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  • David Firth

Esther 2 of 3 - Seeing the Hidden God in Esther

In last month’s post, we began to reflect on how seeing God at work in Esther might be an important resource for Christians as we work out our discipleship in what is known as ‘post-Christendom.’ It is important to stress that although this is sometimes referred to as being ‘post-Christian’ these are not the same at all. ‘Post-Christian’ would presume we have moved past a point where Christianity exists or is in any way meaningful. But the fact that we still have many vibrant churches suggests that this is far from the case, and globally Christianity continues to grow. But ‘post-Christendom’ represents a point where Christianity is no longer the religious norm. Within western culture, there was a time when discussion of ‘religion’ would be assumed to mean ‘Christianity’, but this is no longer the case. Within the modern west, Christianity is now seen as one of many religions, none of which is assumed to have more importance than another, even if there is a historical hangover of Christian dominance. As we observed last month, Esther is a book in which the Jewish community now lived as one religion among many rather than, as had been in the case in Jerusalem, the faith that all in that community would hold. 

But there is an immediate problem for most of us when we speak of seeing God (by which I mean Israel’s God, the Lord, now made known to us through Jesus) at work in Esther. Quite simply, God is never mentioned. And even at points where it seems that God must be named, Esther seems almost to go out of its way not to mention him. Nowhere is this more evident than in Esther 4:15-16 where Esther orders Mordecai to arrange a three-day fast among the Jews. Elsewhere in the Old Testament, fasting is routinely linked with prayer. Yet here, we have fasting, but no prayer. Are we to assume prayer? Or is this a community that has lost faith in such religious activities?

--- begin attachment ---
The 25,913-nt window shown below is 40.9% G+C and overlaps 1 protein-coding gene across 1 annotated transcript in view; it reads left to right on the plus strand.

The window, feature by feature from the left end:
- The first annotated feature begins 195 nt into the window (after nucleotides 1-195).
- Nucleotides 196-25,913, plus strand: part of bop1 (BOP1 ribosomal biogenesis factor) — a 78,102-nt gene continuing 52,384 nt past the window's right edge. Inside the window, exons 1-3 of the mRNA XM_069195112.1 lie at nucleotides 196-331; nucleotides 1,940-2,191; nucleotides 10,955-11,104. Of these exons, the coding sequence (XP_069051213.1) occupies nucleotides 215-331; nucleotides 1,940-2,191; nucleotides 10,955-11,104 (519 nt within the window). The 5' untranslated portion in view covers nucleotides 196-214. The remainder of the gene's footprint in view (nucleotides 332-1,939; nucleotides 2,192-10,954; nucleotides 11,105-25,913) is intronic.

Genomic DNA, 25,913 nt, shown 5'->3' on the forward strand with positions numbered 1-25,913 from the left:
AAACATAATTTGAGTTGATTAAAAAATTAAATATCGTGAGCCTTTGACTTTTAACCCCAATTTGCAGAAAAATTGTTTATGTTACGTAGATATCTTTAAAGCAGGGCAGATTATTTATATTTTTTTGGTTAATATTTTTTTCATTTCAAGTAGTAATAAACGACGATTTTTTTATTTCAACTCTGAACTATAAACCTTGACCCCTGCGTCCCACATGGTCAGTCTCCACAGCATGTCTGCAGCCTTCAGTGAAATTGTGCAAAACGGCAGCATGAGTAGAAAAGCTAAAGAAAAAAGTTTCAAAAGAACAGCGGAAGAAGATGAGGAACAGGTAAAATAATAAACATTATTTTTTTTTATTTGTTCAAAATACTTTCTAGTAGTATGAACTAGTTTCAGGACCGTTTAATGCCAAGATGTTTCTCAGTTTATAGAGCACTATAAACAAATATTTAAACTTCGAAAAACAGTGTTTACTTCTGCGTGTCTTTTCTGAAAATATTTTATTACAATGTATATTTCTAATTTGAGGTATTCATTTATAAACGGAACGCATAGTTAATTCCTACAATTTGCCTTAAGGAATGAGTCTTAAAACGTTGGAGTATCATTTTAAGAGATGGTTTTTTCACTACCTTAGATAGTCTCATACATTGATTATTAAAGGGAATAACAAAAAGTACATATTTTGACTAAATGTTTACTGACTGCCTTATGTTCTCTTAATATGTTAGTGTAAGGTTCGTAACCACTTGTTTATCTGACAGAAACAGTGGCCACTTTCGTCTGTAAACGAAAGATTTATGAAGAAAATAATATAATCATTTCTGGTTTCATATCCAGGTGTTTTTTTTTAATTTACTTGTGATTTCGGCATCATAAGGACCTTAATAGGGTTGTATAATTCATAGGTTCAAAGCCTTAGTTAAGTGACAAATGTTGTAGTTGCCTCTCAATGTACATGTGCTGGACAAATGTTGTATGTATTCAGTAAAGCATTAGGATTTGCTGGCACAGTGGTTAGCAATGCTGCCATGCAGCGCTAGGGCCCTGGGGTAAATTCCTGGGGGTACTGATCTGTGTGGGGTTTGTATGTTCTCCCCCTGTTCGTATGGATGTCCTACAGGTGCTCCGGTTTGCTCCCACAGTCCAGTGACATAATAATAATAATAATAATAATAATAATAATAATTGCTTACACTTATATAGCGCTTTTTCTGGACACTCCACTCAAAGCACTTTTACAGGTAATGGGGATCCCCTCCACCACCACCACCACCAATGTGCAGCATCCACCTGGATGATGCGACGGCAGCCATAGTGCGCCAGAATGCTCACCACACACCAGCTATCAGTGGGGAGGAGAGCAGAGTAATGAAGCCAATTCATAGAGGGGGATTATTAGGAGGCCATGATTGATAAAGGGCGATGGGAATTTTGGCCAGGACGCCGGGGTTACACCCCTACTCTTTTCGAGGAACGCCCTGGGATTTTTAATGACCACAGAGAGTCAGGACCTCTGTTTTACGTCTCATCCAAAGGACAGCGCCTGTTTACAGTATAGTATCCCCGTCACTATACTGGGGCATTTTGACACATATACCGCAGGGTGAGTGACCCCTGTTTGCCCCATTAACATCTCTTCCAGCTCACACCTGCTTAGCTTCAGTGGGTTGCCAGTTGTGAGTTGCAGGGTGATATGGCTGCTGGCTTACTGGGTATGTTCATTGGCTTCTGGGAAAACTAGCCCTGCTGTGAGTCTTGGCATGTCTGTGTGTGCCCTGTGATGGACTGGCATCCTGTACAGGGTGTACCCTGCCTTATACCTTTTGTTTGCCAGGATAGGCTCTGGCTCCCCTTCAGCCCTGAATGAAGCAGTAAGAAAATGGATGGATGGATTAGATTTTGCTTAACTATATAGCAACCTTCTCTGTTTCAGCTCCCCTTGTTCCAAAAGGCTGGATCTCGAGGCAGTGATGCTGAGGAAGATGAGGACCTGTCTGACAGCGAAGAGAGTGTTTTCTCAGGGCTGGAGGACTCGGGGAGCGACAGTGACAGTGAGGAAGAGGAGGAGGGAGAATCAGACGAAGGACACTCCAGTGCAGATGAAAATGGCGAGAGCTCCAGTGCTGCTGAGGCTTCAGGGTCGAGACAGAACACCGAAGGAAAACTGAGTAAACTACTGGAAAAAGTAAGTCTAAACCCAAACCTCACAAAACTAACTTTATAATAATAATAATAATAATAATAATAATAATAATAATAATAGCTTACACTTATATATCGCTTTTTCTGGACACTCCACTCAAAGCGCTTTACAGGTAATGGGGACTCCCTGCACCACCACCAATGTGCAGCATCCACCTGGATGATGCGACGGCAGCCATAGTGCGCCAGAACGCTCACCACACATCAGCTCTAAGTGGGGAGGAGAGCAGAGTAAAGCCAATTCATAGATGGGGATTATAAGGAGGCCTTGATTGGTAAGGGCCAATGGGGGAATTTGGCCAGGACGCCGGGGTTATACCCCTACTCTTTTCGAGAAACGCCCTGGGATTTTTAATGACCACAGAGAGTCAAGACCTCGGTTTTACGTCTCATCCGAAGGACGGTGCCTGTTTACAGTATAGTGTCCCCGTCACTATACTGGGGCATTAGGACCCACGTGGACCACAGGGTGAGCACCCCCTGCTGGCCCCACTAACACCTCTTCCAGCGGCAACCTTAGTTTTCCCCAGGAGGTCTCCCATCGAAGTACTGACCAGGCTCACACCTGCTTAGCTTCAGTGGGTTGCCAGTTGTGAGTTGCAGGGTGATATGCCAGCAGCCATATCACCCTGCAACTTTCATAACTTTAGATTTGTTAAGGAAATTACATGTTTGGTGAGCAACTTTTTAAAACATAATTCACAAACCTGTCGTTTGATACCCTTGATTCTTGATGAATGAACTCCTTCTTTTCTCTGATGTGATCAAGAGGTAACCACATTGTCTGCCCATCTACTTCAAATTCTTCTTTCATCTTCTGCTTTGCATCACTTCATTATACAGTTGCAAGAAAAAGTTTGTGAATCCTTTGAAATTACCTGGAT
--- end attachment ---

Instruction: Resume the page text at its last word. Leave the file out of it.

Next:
I want to suggest that Esther (both the character and the book in this case) does assume prayer because it continues to assume God is at work. But we need to recognise some wider factors that point us to see how and where God is at work in Esther. So how do we see this? Some people have tried to find God’s name hidden in the Hebrew text, but I confess I find this unpersuasive as I am never quite sure why certain sentences might count and others not. I also think it requires us to look at something other than what the book actually says to find a meaning which is hidden. Where there some things evident to everyone, then these are far more secure points for us to work with. 

So, how do we see God at work in Esther? A key point for us is to remember that Esther must be one of the last books of the Old Testament to have been written. We know this because it describes events well after the exile had ended. As one of the later books, it could be written with awareness of the rest of the Old Testament, or at least most of it. What is striking is that there are numerous places where Esther tells its story in a way that alludes to other parts of the Old Testament, reminding readers who are attentive to its storytelling that it really is part of a much larger story, one that reaches back to at least the events of the exodus. By telling its story in a way that reminds readers of these earlier stories, it encourages them to understand its story as part of this larger story.